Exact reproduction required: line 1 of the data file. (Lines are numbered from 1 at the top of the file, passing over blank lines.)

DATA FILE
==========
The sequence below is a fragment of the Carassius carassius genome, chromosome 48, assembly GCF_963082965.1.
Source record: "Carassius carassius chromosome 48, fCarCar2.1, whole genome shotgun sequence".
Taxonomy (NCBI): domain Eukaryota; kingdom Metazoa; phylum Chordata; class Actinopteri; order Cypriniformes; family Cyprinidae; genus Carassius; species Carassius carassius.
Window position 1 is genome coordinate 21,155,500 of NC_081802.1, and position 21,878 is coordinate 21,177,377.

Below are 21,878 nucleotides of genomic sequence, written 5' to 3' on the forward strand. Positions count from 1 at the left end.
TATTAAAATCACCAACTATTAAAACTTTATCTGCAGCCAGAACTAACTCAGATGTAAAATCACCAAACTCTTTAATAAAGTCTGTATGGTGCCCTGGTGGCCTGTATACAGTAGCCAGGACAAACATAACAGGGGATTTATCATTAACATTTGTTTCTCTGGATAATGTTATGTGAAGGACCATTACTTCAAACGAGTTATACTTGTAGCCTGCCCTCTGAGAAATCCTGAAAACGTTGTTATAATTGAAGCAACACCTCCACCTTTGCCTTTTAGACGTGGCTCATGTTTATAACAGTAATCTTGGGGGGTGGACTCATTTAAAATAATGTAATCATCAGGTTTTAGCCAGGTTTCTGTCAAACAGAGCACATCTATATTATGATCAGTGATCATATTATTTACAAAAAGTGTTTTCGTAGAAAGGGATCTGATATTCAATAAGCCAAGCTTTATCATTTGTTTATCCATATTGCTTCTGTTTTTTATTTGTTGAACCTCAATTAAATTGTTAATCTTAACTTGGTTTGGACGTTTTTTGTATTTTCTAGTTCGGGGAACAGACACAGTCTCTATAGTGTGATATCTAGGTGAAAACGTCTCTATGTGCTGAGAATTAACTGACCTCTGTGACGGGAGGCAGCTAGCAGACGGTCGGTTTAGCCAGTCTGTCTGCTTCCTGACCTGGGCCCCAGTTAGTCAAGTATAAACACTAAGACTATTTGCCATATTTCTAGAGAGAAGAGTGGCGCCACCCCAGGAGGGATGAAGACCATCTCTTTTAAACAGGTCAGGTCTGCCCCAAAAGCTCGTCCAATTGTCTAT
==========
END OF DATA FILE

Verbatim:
The sequence below is a fragment of the Carassius carassius genome, chromosome 48, assembly GCF_963082965.1.